Virginia Coalition of Police
and Deputy Sheriffs
Ways to cope with the financial
Few working Americans
are old enough to have experienced anything like today’s
financial crisis. With shock and horror, we’ve seen friends and
family members lose their jobs, neighbors’ homes go into
foreclosure, and trillions of dollars in retirement savings
advice is, first of all, Don’t panic. Remember, you’re
not alone. You have the support of a union looking out for your
interests, and working to keep your benefits and your job safe.
This support includes a host of money-management services
available to you at
Union Plus, where our mission is to help guide you down the
path that will protect you best.
Second, be proactive in defending yourself and your family. Here
are 10 recommended steps to help strengthen the financial
security you need in these painful times.
- Pay down debt.
The more you owe, the more vulnerable you are. To pay off
credit cards and other debt faster, consider cutting back on
your spending. If you need information to put together a
plan, go to
www.uniondebthelp.org for tips on digging out of debt,
answers to common questions, and repayment calculators.
- Don't sink deeper into a financial hole.
Swamped with bills? Need a budget? Take advantage of the
Union Plus Credit Counseling program. Experienced credit
counselors will listen to you and your needs, then help you
develop a plan of action you can follow. For a free credit
counseling session, budget analysis, and advice to help get
your finances on a firmer footing, fill out the
online request form or call the 24-hour toll-free line,
- Cut your expenses.
From eating in instead of eating out to slashing what you
spend on incidentals, cutting back on spending lets you keep
more of what you earn. Union Plus offers
discounts on everything from AT&T wireless service to
car repairs to clothing to make it easier.
- Don't fixate on market fluctuations.
If your goal is to build up a nest egg over time, don't let
daily ups and downs panic you into bailing out of the stock
market. Most financial advisers say don't cash-in your
stocks or make any other drastic changes. You still may have
the opportunity to benefit from its historic long-term
growth potential. Tip: Instead of constantly checking your
investments, look at your balance once a month (or even just
once a quarter) to get a clearer view of the big picture.
- Diversify your investments.
This involves putting together a balanced mix of stocks,
bonds, and money market funds or other short-term
investments, with the aim of offsetting "downs" in one asset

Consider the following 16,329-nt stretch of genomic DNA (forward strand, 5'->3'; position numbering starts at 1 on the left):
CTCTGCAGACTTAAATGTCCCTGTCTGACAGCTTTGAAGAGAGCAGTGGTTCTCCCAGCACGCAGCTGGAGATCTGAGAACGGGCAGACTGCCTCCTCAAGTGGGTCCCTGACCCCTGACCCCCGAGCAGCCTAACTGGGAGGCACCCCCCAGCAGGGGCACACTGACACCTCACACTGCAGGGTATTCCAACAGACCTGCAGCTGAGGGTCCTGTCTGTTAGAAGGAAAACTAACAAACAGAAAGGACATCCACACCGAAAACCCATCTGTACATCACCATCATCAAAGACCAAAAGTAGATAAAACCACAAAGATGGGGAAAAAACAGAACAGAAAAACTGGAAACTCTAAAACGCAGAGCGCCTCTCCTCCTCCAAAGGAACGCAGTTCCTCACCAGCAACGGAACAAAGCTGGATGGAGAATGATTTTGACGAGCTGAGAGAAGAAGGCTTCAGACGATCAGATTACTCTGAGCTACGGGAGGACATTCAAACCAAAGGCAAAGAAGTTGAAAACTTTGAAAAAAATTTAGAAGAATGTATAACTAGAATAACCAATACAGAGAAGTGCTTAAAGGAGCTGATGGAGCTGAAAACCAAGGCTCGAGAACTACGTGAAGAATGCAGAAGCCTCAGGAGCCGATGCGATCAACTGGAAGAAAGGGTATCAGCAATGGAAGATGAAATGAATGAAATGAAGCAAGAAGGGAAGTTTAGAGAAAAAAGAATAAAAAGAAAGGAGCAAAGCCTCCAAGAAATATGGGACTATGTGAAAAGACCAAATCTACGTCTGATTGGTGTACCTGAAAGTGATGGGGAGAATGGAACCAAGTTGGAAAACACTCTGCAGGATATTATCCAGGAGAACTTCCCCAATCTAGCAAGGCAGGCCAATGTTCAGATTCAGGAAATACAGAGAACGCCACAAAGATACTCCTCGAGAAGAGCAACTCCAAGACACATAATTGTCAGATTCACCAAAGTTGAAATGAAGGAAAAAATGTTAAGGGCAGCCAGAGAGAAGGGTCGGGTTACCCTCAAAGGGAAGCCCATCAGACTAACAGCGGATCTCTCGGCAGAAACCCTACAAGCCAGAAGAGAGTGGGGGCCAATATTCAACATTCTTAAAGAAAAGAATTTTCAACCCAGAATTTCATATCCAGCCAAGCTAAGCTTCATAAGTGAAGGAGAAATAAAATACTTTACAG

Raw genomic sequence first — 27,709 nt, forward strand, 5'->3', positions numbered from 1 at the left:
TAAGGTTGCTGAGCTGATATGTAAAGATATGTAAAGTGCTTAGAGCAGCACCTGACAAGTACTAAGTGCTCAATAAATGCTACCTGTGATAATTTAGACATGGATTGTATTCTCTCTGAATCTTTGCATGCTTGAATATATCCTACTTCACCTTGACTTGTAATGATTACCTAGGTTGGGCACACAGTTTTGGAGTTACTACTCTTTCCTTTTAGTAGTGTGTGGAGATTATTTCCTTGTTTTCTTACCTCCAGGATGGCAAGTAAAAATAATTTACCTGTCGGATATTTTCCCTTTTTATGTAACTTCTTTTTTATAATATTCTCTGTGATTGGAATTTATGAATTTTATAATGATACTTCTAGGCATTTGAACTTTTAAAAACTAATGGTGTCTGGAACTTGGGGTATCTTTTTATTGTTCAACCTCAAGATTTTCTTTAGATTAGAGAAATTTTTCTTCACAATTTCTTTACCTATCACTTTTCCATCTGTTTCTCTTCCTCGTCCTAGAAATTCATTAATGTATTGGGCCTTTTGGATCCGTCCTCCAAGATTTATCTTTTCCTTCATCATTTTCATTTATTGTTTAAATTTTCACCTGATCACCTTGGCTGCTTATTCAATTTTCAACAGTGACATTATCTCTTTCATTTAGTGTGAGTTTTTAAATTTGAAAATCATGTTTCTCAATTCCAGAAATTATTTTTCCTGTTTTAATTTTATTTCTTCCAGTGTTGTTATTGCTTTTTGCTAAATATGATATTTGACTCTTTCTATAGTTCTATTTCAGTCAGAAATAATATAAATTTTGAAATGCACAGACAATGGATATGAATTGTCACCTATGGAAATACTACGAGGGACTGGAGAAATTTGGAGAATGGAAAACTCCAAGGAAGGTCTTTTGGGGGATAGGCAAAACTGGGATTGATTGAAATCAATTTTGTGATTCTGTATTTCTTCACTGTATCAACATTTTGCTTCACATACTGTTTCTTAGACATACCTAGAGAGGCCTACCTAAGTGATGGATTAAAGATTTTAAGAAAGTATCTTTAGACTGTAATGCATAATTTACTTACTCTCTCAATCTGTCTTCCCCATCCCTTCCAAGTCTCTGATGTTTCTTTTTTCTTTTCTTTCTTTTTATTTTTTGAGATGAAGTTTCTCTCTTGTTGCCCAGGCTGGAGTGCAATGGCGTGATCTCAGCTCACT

category with "ups" in another — a strategy, while not
working right now with all the downs, can help reduce risk
and promote growth through good times and bad. To see if
your investments are well balanced, learn more about asset
Retirees: Be sure you have enough cash for living
If you're retired, the stock market
decline could hit you hardest. Make sure you have enough
cash to cover two or more years of retirement expenses in a
safe place, like FDIC-insured bank certificates of deposit
or a money market fund.
Refinance to a fixed-rate mortgage, if you can.
With a fixed-rate mortgage, you know
how much you'll pay every month — no need to worry about
interest rates resetting or a balloon payment coming due.
(As a union member, you have access to
mortgages through Union Plus.) If you're overwhelmed and
in danger of missing mortgage payments, call the
Union Plus Save My Home hotline now at 1-866-490-5361!
out if your savings are fully protected.
If a bank or federal credit union
fails, up to $250,000 in deposits or shares per owner are
protected by the Federal Deposit Insurance Corp. (FDIC) or
the National Credit Union Administration (NCUA). Check to
make sure your bank is a
Member FDIC or your credit union belongs to
NCUA. This newly increased level of insurance covers all
of your funds on deposit as of October 3, 2008, and is valid
through December 31, 2009.
Protections for investors are different:
*The $1 net asset value of shares in a
money market fund is supported by the
financial strength of the mutual fund company. As a
temporary measure to reassure investors, the U.S. Treasury
will guarantee all assets held in eligible money market
funds on September 19, 2008. If you're concerned, ask your
fund company if it has signed up for the
*Mutual funds and
their management are structured as separate companies with
fund assets held by a custodian, according to the Investment
Company Institute. This means that even if your mutual fund
manager goes out of business, creditors cannot come after
the fund's assets.
*If a brokerage firm fails, up to
$500,000 worth of stocks and bonds in an
investor's account are protected by the
Securities Investor Protection Corporation (SIPC), an
industry-funded organization. To make sure your broker is a
Member SPIC, check its Web site or ads.
who stands behind your life insurance.
If you have life insurance or an
annuity (an insurance contract that pays you income), check
the issuer's financial strength on the
A.M. Best website. (After registration, the search is
free.) Your state's insurance guarantee association offers
protection if an insurance company goes out of business.
Most state associations cover at least $300,000 in death
benefits and $100,000 in cash surrender value for life
insurance, and $100,000 in withdrawal and cash value for
fixed annuities. Union members can get
accident, hospital and life insurance protection from